Aging your beer, wine or whiskey in oak barrels can elevate the rich flavors into something more than when it started. Yes, you can age in stainless steel or even glass vessels; this will allow the wine or whiskey to mature and give time for the remaining solids to drop out but it will not impart any warm, smoky or vanilla flavours.
Barrel aging allows for the slow oxygenation of the liquid, smoothing out the tannins and rounding out the harshness, while introducing the character of the wood into the beer, wine or whiskey. American oak is the most popular wood used in North America. It brings a rich vanilla flavor to the table and yet allows the underlying notes of your wine or spirit to shine through.
- 1 Whiskey Barrels to Age Beer = Interesting Flavors Ahead!
- 2 Elevate Your Wine Making Process: Use Whiskey Barrels Instead
- 3 Yes, You Can Age Your Own Whiskey And Other Spirits
Whiskey Barrels to Age Beer = Interesting Flavors Ahead!
Using whiskey barrels to age beer is not a new phenomenon. The first instances of beer being placed in whiskey barrels wasn’t to age it perhaps, but to ship it. In fact, the origins of the famed India Pale Ale (IPA) hark back to needing a method to preserve the beer during the long passage from England to India. A higher alcohol content, added hops, and barrels were the key to satiating many an Englishman’s thirst in the colonies.
Choosing The Right Barrel For Your Beer
When it comes to home brewing beer and aging it yourself, it’s important to select a barrel that will complement the beer flavors rather than overpowering or even opposing the natural undertones of the beer.
Generally, choose a bourbon barrel or whiskey barrels for darker, richer beers such as stouts, porters, and brown ales. These barrels would also be good for experimenting with IPA’s to see how the hoppiness balances with the charred, smoky, and vanilla flavors the wood imparts.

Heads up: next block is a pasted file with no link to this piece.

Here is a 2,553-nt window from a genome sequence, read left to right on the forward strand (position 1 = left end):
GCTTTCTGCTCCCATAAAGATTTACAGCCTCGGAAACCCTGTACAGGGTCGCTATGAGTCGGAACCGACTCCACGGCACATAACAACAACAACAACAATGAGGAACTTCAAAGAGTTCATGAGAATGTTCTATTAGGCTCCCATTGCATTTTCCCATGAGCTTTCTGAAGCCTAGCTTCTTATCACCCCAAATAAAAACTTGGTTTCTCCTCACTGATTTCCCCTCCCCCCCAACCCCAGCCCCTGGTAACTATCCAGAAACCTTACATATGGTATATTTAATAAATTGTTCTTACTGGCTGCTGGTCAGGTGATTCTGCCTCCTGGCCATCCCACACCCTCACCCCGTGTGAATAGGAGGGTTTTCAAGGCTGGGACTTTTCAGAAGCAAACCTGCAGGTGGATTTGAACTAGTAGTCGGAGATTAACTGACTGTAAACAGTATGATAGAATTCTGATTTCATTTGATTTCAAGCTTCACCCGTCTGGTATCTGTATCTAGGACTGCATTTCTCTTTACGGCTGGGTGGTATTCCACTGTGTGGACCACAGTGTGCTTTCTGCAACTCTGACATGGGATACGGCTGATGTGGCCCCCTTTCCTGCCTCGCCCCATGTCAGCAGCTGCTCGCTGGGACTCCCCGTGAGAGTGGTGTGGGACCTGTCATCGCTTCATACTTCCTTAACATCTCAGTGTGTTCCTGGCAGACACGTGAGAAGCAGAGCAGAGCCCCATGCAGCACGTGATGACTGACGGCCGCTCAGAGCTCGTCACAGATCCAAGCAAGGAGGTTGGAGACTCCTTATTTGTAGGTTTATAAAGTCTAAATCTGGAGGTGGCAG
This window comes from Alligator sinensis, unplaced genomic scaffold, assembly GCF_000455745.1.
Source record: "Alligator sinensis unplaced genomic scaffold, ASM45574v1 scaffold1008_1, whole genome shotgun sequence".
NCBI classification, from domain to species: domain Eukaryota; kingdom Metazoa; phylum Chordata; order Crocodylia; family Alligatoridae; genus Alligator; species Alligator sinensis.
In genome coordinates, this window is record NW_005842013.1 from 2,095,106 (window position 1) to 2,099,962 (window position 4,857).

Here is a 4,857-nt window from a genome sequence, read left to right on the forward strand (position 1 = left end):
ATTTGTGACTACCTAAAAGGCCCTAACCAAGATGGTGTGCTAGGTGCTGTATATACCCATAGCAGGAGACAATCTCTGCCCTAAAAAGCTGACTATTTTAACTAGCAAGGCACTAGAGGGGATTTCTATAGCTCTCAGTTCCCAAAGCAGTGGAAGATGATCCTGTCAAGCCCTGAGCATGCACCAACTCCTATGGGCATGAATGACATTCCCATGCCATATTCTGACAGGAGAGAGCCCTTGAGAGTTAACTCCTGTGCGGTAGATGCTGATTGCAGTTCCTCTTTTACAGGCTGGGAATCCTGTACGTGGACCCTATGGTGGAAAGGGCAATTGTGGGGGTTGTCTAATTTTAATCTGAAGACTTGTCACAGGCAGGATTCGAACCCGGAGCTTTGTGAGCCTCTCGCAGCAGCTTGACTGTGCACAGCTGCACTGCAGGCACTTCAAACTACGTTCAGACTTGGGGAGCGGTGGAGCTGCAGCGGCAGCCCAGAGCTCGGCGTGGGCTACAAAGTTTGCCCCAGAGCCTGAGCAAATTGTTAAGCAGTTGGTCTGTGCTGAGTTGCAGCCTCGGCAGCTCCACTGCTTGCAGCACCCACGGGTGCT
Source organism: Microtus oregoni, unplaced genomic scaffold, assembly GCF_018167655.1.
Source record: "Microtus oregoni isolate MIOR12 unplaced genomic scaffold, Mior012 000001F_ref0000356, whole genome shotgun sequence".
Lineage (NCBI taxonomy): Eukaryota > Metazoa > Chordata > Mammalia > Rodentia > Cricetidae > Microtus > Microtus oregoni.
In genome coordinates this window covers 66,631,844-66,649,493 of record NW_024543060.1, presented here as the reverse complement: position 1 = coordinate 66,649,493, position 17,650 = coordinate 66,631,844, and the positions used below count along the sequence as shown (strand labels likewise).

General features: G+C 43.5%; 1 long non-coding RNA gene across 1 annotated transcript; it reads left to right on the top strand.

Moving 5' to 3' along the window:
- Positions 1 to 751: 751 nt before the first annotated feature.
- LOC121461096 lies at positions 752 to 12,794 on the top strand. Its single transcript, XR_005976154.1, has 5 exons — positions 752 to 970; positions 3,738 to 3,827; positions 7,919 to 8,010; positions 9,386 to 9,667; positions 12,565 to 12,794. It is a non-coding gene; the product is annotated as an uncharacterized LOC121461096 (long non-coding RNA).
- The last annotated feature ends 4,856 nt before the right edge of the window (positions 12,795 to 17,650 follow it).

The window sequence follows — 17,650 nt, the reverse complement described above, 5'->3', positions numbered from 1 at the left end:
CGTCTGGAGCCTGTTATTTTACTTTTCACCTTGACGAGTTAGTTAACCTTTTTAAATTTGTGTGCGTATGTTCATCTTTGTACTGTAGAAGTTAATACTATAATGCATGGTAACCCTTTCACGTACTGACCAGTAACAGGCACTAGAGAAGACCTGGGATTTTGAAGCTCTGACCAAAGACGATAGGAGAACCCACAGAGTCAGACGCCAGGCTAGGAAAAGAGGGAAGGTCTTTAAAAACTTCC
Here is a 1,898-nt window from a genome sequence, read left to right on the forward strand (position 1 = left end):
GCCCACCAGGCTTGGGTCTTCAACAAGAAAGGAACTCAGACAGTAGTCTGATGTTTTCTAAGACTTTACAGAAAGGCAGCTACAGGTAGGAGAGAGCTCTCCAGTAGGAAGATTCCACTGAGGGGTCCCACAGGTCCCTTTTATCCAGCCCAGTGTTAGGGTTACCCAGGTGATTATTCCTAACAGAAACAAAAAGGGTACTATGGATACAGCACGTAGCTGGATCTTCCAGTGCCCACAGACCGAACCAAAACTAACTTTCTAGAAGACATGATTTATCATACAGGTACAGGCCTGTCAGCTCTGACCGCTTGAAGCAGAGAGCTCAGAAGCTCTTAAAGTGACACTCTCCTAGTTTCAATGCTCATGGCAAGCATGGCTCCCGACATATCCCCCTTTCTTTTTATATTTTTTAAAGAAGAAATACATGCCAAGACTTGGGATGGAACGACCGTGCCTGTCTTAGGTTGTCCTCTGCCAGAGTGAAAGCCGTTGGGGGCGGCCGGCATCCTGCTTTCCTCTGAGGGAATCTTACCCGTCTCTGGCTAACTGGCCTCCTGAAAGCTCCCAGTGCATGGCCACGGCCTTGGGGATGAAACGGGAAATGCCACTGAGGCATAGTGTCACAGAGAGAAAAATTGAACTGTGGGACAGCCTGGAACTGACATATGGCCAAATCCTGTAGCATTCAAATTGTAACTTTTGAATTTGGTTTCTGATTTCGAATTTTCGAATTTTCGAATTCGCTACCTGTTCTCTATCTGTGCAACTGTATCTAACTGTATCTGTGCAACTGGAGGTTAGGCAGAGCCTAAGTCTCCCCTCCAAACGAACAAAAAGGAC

Using a wine barrel in place of a beer keg is a great choice for lighter ales, red ales, wheat ales and moving into barley wines also. The fruity flavors of the residual wine and the toasty vanilla flavors of the wood work well with these beer resulting in a more rounded flavor profile and a deeper complexity.
It’s really all up to the brewmaster though; they are ultimately in charge and can mix and match barrel types and beer styles to come up with all kinds of interesting flavors.
Elevate Your Wine Making Process: Use Whiskey Barrels Instead
It’s true that it’s usually wine barrels that are used to age whiskey, and not the other way around but there’s no reason why, during the wine making process, you can’t switch it up and use whiskey barrels during your wine making.
You’ll need a full bodied wine to take on the power of the whiskey; think Shiraz or Cabernet Sauvignon, rather than Pinot Noir or Gamays. Experiment to see which wines are best in whiskey barrels and which are better in scotch or bourbon barrels. Also, switch up the time spent in the barrels to find the perfect combination of barrel, time, and varietal to elevate your wine making to a whole new level.
Innovative Wine Makers Are Turning To Whiskey Barrels
There are some wine industry leaders who are innovating their approach to aging wine also.
Southern Belle Shiraz out of Australia first took the leap in 2008, convincing wine makers to age some of their valued stock in whiskey barrels to create a ‘heady, fruit-driven bomb of a wine, with a nose full of vanilla and a spine cobbled out of…oak’.
Jacob’s Creek released a Cabernet Sauvignon in 2012 that had been aged in Irish Whiskey barrels. They are careful to use well aged barrels to allow only the subtler flavors to come through thus not overpowering the wine but instead elevating it to a new and interesting flavor profile.
Yes, You Can Age Your Own Whiskey And Other Spirits
Many people don’t realize that, even if you’re not interested in home distilling, you can still age your own whiskey and other spirits. Although the whiskey you’re buying at the store has already gone through an aging process in an oak barrel, you can add even more depth of flavor and complexity by continuing the process at home.
Convenient Sizing Makes Home Aging Possible
Most whiskey barrels for home use are conveniently smaller so you don’t have to worry about aging tens of liters of spirit at any one time. You can get the same smoky flavors and vanilla undertones from a small dispensing barrel as most of them have a toasted inside just like their larger counterparts.
The best part about the dispenser option is that you can taste the change in the spirit as you continue to enjoy it. Each glass will be different from the last; keeping a tasting journal will help you find the optimum time in the cask for your taste.
Wine, whiskey, and beer masters have been using whiskey (and other) barrels to impart flavor into their spirits for hundreds of years. It’s a deep history that you, too, can enjoy and experiment with to elevate your next batch to a whole new level.